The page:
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Wednesday February 27, 2019 at 9:56am Age: 85 days
Category: Middle School, District

SIXTH-GRADE SCIENCE STUDENTS ARE NOW 'OOBLECK' EXPERTS!


Lynn Villa’s sixth-grade science class students are now "oobleck"  experts!

 

In a recent class lab, students explored the properties of "oobleck," a simple mixture of cornstarch and water. An oobleck can feel like a solid when holding it but can become “liquidy” when letting it go. It takes the shape of whatever it holding it.

 

Oobleck gets its names from  Dr. Seuss’ 1949 “Bartholomew and the Oobleck” book, which tells the story of a young boy named Bartholomew Cubbins, who must rescue his kingdom from a sticky green substance called "oobleck" that falls from that sky.

 

Every day materials usually fit into one of three categories:  solid, liquid and gas.  Oobleck is unique because it can behave as both a solid and a liquid and belongs to a class of materials known as "non-Newtonian" fluids. ‘

 

Unlike water and other Newtonian fluids, non-Newtonian fluids respond differently depending on how quickly one tries to move them around.

 

Both are named after Sir Isaac Newton. He is noted for developing many scientific theories in mathematics and physics. Newton described how “normal” liquids or fluids behave, and he observed that they have a constant viscosity, or flow. This means their flow behavior, or viscosity, only changes with changes in temperature or pressure.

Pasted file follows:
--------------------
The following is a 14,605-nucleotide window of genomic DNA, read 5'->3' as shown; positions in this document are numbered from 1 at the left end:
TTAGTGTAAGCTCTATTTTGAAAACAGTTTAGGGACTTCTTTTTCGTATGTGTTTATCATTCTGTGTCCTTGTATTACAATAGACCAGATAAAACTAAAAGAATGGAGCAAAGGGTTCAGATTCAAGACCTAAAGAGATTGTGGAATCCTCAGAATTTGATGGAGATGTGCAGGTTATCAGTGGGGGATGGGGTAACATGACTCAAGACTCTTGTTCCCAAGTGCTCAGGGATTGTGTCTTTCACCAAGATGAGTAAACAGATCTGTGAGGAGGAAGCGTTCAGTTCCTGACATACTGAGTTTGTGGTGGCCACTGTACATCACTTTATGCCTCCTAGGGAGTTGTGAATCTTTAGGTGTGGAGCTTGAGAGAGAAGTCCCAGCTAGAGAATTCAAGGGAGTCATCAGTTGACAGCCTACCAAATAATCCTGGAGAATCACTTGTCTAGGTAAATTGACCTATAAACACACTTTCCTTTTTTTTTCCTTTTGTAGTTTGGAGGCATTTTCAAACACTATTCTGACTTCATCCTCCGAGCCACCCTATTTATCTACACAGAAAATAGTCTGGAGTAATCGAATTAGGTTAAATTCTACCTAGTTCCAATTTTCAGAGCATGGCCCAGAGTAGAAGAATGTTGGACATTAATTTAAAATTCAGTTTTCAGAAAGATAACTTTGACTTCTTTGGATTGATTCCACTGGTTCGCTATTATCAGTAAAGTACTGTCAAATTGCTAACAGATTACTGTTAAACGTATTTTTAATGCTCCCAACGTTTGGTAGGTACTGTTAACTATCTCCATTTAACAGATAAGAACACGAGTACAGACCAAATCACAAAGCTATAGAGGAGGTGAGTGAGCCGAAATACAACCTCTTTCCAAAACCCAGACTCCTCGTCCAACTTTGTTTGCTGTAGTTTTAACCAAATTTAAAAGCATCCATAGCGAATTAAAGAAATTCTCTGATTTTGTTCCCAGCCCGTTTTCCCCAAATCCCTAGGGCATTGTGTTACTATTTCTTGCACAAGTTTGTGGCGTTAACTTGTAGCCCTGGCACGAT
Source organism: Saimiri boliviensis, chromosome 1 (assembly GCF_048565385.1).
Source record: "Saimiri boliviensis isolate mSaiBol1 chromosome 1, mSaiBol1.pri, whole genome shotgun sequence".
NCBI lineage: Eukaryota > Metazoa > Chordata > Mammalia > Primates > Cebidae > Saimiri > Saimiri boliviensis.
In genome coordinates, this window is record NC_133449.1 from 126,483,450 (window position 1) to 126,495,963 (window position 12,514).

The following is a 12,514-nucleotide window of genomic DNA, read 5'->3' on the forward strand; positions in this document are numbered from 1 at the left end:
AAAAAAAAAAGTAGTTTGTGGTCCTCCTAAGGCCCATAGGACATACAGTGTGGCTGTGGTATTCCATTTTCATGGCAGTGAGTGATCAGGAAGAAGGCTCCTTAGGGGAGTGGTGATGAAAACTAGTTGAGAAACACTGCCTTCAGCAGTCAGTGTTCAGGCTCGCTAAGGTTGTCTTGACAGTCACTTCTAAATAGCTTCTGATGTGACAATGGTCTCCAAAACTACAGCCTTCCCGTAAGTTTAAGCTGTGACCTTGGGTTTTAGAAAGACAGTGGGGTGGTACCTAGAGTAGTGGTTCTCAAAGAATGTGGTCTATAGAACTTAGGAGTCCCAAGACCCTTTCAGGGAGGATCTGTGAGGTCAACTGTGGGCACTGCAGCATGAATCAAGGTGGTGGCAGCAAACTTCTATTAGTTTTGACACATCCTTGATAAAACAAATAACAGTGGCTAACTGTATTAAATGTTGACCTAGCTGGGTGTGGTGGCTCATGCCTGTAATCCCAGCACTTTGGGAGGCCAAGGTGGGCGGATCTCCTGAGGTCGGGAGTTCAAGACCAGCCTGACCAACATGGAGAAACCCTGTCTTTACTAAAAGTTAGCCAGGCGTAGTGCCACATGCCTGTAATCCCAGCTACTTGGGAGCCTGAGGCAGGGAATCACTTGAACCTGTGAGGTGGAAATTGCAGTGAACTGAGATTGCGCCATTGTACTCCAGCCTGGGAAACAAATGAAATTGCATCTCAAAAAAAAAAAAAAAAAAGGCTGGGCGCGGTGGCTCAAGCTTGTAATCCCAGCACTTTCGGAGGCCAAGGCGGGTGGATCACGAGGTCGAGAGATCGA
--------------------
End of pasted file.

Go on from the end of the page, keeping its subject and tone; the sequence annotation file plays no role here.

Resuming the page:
“We discussed other examples of ‘non-Newtonian’ fluids in the world around us,” said Mrs. Villa. “The food industry, for example, deals with many examples including ketchup, mayonnaise, jelly and cranberry sauce.  Understanding how these materials behave helps food scientists make tastier food products.”

 

Biologists studying cells are also interested in non-Newtonian fluids because the "goopy insides” of cells behave this way and this influence many cellular processes. 

 

For example, engineers are even finding ways of putting non-Newtonian fluids to use by using these types of fluids to fill potholes, according to Mrs. Villa.  

 

“It was a really great culminating activity where students were able to get their hands dirty and actually test their theories,” Mrs. Villa added. “There were lots of smiles and laughter as students chose their coloring and created their own oobleck to take home, sharing their knowledge and experience with family and friends.”  

 

To see more photos, visit the Minisink Valley School District's Facebook page.